That being said... some shoes, no matter how much I love them, just don't look good with my body shape/proportions no matter what I wear. I'm getting better about re-homing those.
    And getting better about not purchasing them in the first place.

    I love that very last photo. Like everything about it. You look stunning there!

    Although you don't want to dress exactly like that all time, thus creating a new uniform so to speak.
    I love how you want to be more playful in how you dress. You have such creativity in this area, it's a shame to not put it to good use.

    And I agree with, if not now, when? It's time.

    1. How fun that you made up your paper doll you. Your daughter might think you're crazy now but wait til she sees what you can do with that. Isn't it strange how feel and look can be so radically different. I'm definitely thinking over that balance. Like with the Koos skirt - the brown and black one. I loved how I felt in it and hated how I looked in it EXCEPT that it was playful - an interesting mix of fabrics and texture. I think that's the key to pay attention to with that garment and try to incorporate into another. I definitely want to take the panel out of it and try again. Pictures provide some emotional distance and perspective. I think the digital camera is one of the most useful studio tools every. I'll be on the lookout for shoes to wear with skirts and dresses especially. The ones I have look pretty good with trousers. The last photo - jeans and black t-shirt. That's from when I first returned to fashion sewing about five years ago and I was learning how to make jeans. I'm about thirty pounds lighter there and a lot less stressed. My body likes a nice layer of protection when it's going through a stressful period. Thank you for saying I have such creativity. A lovely compliment. I think it's time for playful. I noticed that once we got my husband's diagnosis, I started feeling more grounded. It wasn't good but now we know and we can work with that... and knowing allows me to be more playful somehow. This is good. And of course, his diagnosis is a heads up for me too. Life is short. Have fun now.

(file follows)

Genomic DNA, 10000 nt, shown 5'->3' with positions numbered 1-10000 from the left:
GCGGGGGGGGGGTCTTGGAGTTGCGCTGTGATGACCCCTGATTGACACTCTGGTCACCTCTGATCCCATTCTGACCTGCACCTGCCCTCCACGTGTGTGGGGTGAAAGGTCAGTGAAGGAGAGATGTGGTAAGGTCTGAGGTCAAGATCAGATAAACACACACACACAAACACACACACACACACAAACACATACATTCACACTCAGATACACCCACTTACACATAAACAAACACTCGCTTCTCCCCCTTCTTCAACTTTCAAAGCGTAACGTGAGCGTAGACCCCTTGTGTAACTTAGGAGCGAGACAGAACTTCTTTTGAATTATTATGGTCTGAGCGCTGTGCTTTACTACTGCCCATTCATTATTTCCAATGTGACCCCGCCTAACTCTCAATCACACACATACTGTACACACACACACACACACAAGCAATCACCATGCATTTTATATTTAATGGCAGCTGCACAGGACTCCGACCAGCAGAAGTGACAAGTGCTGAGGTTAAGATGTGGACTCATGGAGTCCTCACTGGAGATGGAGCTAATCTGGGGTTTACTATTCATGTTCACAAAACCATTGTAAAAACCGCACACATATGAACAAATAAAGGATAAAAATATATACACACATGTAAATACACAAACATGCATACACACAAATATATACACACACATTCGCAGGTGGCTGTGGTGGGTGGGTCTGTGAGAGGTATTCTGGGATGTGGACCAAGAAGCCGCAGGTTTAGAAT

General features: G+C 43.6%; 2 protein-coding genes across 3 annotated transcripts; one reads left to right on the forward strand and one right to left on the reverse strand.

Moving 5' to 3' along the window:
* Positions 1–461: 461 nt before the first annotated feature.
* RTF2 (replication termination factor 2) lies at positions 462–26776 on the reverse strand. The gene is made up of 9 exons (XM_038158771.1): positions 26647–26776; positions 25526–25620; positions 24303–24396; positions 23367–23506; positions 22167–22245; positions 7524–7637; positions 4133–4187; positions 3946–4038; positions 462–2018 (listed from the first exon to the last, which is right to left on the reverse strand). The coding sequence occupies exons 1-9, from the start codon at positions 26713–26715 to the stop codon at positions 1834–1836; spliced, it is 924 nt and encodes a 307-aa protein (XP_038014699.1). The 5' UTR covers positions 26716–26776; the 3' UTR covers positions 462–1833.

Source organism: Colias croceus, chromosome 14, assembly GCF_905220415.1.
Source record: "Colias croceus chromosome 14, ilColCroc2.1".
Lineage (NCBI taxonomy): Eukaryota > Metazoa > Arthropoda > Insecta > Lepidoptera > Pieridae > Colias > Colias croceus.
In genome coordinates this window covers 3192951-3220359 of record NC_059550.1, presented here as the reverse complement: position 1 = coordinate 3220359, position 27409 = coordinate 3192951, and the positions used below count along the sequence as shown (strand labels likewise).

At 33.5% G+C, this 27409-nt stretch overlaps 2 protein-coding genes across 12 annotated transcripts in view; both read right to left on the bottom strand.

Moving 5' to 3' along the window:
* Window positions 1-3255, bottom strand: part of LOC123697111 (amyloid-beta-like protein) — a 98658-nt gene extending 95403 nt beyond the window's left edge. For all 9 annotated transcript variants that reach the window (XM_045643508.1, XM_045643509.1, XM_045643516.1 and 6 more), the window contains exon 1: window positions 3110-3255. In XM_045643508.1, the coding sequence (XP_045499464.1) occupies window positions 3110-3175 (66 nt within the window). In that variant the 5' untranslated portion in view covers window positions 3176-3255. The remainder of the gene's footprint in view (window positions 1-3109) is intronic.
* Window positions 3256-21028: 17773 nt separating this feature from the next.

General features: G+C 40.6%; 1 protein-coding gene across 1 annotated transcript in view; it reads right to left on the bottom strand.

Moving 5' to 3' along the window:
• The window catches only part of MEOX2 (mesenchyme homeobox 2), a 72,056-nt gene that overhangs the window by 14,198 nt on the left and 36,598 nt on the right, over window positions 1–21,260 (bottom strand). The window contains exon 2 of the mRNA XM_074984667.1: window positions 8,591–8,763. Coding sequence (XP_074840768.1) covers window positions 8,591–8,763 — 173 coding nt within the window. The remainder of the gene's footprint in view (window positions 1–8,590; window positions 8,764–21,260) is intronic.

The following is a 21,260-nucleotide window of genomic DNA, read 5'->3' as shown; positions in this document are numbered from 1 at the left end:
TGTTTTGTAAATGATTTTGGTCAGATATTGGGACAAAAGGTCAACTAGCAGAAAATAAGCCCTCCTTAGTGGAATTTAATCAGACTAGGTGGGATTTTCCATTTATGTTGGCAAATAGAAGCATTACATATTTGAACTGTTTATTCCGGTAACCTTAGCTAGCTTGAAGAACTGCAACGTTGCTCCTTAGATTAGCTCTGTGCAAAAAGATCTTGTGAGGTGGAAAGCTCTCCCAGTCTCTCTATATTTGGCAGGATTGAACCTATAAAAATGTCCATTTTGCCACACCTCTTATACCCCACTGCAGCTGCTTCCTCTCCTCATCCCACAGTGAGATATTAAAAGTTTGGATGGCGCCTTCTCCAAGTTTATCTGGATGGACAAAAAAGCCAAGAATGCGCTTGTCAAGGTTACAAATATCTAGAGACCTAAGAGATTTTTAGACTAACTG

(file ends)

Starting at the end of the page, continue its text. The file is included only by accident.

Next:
9. I wanted to add...out of all the outfits you posted, it's that bottom one that looks the most playful. Interesting, eh?

  10. I would say go with more colour - find colours that flatter your complexion and that you love and build those into your wardrobe. I see so many women building their whole wardrobe in black and grey with very little colour. I don't know why that is when there are so many beautiful colourful textiles around that are uplifting to wear and to look at. I live on the West Coast and there is more than enough grey in the sky without wearing it as well.

    1. Thanks. Yes... definitely colour. But don't you find it interesting how hard it can be to find colour. So many of the fabrics in the store are black and grey and the RTW clothes are black and grey. A craving for colour can become a little complicated. It'll be a focus on my trip to Sew Expo. I have one fabulous fabric that I want to build a few things around. It's an orange linen with a fuchsia and black floral print on it. It'll become either a skirt or pants and I'll be taking a swatch with me looking for top fabric to go with.

  11. One caution re photos is that photos actually are different than real life. I don't think that we can equate the two. While it can be helpful to see ourselves from another perspective, there are more perspectives than he one we see through the camera. Many people are really energetic and alive in real life and that is lost in photos, with the focus left on the outfit alone. While other folks are so photogenic, they could be wearing anything and look fabulous. Photos are helpful, but I wouldn't bet my life/look on them. Ask other people, and trust others.

    1. OH - I agree with you AND... sometimes the photo is all you need. That Koos skirt - it's not doing me any favours in real life either and the slim jeans/paisley top, they do look/feel just as great in real life. I think it's about balancing the information from a variety of sources. Trusting others needs an equal caution in my opinion. It really depends on the person you're trusting and their skills in this area. Most people tend to dress others like they dress themselves and a lot of people are highly reluctant to give an honest opinion so they won't tell you what you need to know. I'm THRILLED to be getting the feedback I am today. So helpful.